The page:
How do 700,000 doctors manage to kill 783,936 people each year (that's over one death per doctor), while 80 million gun owners kill only 31,940? Because owning a gun is orders of magnitude safer than "practicing" medicine!
Adams asserted the numbers reflected "over one death per doctor," whereas the original placed that figure at 0.171. The article was accompanied by a cherry-picked infographic, which in part cited a separate Natural News article:
One of the two other citations was from a supplement sales company's March 2004 article "Death by Doctor," which purportedly supported the figure of doctor-caused deaths. An excerpt from that article read more like a vitamin sales pamphlet than a study or other credible research:
Natural medicine is under siege, as pharmaceutical company lobbyists urge lawmakers to deprive Americans of the benefits of dietary supplements. Drug-company front groups have launched slanderous media campaigns to discredit the value of healthy lifestyles. The FDA continues to interfere with those who offer natural products that compete with prescription drugs.
These attacks against natural medicine obscure a lethal problem that until now was buried in thousands of pages of scientific text. In response to these baseless challenges to natural medicine, the Nutrition Institute of America commissioned an independent review of the quality of “government-approved” medicine. The startling findings from this meticulous study indicate that conventional medicine is “the leading cause of death” in the United States .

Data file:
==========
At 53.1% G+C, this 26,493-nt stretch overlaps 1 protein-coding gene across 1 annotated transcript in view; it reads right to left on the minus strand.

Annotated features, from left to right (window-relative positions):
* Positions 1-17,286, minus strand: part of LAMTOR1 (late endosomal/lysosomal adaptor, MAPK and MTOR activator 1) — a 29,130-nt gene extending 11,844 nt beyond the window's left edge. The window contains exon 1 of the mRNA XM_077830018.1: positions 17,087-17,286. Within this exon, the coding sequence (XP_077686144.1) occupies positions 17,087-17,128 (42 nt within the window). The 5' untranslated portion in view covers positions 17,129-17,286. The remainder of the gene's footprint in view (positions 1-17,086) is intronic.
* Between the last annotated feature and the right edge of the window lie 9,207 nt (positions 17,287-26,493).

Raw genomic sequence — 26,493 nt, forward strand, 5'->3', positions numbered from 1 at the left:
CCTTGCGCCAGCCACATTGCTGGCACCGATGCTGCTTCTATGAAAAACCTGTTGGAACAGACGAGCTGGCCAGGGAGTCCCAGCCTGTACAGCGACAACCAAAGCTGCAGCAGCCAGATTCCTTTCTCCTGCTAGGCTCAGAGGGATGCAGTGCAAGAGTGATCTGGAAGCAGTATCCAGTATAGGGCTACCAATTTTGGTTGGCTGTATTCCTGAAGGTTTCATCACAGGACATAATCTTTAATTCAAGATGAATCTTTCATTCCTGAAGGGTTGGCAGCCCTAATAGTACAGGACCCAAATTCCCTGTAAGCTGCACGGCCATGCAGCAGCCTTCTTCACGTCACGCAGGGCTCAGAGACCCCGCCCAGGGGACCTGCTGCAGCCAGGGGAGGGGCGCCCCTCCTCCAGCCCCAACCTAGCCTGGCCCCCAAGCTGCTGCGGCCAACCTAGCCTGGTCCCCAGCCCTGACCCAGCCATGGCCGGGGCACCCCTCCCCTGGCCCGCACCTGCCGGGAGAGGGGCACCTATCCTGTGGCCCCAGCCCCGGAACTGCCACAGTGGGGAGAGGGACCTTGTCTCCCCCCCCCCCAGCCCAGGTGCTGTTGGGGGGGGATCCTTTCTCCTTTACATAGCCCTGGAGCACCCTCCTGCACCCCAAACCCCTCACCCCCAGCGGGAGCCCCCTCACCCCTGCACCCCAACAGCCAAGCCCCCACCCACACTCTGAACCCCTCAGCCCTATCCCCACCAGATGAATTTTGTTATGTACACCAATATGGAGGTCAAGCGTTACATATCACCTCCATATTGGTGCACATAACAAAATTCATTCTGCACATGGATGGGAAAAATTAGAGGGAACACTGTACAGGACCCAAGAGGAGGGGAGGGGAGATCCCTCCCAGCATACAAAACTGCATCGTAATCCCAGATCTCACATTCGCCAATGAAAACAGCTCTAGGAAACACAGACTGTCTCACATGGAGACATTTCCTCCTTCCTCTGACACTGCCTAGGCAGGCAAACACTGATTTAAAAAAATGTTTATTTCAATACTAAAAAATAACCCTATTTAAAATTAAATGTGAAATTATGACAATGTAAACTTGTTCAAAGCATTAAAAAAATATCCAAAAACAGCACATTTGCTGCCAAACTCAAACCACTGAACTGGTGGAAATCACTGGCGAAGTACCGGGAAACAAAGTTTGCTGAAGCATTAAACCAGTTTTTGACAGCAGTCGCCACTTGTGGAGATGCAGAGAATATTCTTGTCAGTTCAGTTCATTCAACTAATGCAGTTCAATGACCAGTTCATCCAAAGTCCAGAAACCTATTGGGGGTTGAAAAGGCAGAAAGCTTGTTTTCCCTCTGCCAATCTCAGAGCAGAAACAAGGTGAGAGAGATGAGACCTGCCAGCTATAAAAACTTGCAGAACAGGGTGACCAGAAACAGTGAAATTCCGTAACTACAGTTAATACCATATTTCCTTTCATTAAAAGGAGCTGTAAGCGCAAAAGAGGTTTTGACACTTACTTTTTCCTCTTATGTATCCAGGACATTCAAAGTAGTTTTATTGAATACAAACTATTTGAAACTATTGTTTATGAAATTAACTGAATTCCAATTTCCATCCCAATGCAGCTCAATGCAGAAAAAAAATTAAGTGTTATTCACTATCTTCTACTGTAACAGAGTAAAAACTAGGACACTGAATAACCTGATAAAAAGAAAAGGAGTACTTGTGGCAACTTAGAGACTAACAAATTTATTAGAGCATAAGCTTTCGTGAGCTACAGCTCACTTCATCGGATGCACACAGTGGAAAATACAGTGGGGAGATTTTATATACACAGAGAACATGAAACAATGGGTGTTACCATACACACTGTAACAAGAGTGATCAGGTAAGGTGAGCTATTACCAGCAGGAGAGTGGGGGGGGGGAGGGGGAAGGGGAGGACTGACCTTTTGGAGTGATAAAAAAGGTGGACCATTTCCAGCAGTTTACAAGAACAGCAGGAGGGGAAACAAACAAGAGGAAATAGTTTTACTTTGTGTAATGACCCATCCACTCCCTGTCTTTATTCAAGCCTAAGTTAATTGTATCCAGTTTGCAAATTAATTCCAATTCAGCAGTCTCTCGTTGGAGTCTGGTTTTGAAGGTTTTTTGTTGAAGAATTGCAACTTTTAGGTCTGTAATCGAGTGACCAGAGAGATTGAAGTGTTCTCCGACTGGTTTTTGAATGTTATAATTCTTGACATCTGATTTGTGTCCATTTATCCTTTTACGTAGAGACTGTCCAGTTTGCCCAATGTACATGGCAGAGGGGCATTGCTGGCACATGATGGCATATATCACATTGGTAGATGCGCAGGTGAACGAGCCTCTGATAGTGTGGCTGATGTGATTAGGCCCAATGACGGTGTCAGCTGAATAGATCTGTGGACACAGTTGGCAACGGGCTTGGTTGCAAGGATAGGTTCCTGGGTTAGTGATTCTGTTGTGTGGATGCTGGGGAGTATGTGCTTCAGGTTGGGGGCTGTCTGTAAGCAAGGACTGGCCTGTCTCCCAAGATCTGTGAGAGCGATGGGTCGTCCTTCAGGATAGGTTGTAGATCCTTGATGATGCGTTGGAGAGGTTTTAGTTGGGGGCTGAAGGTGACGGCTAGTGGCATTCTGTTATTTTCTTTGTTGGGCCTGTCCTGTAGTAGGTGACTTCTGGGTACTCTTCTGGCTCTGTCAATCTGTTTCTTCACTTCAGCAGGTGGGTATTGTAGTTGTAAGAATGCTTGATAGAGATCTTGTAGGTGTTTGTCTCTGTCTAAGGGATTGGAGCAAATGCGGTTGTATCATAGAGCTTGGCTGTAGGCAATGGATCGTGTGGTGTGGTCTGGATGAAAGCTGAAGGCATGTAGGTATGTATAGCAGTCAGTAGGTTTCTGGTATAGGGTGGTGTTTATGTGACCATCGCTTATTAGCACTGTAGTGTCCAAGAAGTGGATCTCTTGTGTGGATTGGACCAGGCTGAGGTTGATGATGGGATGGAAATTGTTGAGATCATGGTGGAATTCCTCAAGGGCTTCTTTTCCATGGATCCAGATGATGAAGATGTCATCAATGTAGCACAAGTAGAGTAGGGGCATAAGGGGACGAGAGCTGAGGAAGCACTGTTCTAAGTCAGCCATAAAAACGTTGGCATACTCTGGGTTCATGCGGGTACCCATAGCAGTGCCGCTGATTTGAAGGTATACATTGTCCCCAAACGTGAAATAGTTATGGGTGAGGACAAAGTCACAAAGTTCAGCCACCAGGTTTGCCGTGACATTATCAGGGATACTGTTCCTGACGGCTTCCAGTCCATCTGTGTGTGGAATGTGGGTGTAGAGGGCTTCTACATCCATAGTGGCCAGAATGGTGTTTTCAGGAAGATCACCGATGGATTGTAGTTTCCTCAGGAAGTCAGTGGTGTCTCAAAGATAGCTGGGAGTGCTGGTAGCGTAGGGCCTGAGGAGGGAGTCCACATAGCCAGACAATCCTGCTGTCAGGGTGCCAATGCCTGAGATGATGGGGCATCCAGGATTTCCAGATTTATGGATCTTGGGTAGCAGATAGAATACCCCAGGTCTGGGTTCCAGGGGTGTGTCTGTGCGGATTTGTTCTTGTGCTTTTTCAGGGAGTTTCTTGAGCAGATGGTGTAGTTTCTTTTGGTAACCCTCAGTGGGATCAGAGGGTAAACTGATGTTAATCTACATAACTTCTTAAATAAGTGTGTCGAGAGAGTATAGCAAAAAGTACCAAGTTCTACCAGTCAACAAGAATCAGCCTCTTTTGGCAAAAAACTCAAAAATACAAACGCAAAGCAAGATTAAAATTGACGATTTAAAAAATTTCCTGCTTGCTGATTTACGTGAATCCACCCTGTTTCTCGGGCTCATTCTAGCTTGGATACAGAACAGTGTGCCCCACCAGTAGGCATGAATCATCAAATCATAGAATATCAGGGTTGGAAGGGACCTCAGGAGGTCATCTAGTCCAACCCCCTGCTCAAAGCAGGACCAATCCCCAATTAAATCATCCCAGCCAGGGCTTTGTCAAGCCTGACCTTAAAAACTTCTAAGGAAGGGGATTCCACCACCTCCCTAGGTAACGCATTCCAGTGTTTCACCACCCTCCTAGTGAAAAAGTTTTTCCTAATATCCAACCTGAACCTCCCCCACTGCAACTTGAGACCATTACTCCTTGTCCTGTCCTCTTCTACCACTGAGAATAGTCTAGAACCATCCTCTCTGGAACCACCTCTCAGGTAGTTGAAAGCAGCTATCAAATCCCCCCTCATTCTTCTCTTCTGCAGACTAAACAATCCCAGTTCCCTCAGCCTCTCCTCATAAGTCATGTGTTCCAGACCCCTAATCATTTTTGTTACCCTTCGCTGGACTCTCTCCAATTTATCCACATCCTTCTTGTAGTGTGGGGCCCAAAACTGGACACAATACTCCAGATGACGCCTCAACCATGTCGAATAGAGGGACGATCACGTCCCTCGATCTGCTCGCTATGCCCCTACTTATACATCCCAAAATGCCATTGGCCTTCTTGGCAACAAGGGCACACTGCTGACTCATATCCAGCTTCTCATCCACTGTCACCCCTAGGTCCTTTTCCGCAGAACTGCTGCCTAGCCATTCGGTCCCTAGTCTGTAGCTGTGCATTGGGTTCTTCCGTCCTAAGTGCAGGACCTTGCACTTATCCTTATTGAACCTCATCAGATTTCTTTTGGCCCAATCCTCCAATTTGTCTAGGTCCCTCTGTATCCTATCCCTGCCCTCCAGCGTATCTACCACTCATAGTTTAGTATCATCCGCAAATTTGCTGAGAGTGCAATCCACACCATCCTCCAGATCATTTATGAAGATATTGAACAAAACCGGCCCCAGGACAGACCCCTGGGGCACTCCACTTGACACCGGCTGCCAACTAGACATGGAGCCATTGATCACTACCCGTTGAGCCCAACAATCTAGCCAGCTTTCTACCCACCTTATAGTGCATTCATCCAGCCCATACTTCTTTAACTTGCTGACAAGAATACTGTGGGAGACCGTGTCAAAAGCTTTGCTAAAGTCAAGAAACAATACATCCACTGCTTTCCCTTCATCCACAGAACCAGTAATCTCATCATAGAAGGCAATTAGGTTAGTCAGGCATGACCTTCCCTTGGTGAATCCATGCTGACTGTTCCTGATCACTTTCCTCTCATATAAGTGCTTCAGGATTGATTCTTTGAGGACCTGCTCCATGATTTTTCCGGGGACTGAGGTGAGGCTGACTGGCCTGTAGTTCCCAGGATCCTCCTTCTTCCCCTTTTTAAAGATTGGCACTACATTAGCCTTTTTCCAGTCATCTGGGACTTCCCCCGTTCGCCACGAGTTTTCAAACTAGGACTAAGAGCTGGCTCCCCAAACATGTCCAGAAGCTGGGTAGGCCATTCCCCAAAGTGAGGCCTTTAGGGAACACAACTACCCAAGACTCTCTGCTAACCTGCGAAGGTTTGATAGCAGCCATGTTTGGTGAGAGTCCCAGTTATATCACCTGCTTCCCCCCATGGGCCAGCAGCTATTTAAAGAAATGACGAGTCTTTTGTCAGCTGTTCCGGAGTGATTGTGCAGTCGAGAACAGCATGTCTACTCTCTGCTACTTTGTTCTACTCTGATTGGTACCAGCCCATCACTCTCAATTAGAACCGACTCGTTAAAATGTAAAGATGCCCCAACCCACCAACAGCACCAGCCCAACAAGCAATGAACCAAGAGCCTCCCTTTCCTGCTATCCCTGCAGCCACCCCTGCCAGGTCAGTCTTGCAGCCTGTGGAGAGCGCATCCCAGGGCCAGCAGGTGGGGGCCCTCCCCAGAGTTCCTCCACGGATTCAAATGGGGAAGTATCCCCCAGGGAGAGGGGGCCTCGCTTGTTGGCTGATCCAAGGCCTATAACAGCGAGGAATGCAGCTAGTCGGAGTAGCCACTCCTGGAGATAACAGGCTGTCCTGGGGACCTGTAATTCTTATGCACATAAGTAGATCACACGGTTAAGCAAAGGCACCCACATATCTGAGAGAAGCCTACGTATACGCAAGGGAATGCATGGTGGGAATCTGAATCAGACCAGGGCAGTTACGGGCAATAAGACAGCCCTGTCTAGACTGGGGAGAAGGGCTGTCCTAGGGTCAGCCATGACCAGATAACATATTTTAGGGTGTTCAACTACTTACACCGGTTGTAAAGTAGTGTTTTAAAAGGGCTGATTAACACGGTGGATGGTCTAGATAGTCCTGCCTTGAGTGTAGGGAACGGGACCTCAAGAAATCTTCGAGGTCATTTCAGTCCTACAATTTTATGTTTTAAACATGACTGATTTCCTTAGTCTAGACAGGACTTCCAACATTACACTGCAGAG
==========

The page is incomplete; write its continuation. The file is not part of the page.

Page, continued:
What you are about to read is a stunning compilation of facts that documents that those who seek to abolish consumer access to natural therapies are misleading the public. Over 700,000 Americans die each year at the hands of government-sanctioned medicine, while the FDA and other government agencies pretend to protect the public by harassing those who offer safe alternatives.
Neither Natural News nor the vitamin sales company detailed the means by which they concluded that 700,000 Americans died each year due to medical accidents (Natural News' infographic cited only themselves and the LifeExtension nutritional supplement company as sources), and on 1 February 2013, the Inquisitr published an article in which the dodgy Natural News infographic was incredibly described as a "study":
US Department of Health and Human Services statistics were used to compile a Natural News infographic about doctor related deaths versus gun crime figures. There are currently 700,000 doctors in the United States. According to the study, there are 120,000 accidental deaths caused by doctors each year. The infographic of accidental doctor deaths notes that medial errors accounted for 98,000 deaths.
We were unable to locate any matching study, nor any statistics compiled by the HHS at any point in time pertaining to "doctor-related deaths" (as it didn't appear that agency maintained such records). In September 2013, NPR published a piece that cited some more tangible data on medical mistakes:
In 1999, the Institute of Medicine published the famous "To Err Is Human" report, which dropped a bombshell on the medical community by reporting that up to 98,000 people a year die because of mistakes in hospitals. The number was initially disputed, but is now widely accepted by doctors and hospital officials — and quoted ubiquitously in the media.
Now comes a study in the current issue of the Journal of Patient Safety that says the numbers may be much higher — between 210,000 and 440,000 patients each year who go to the hospital for care suffer some type of preventable harm that contributes to their death.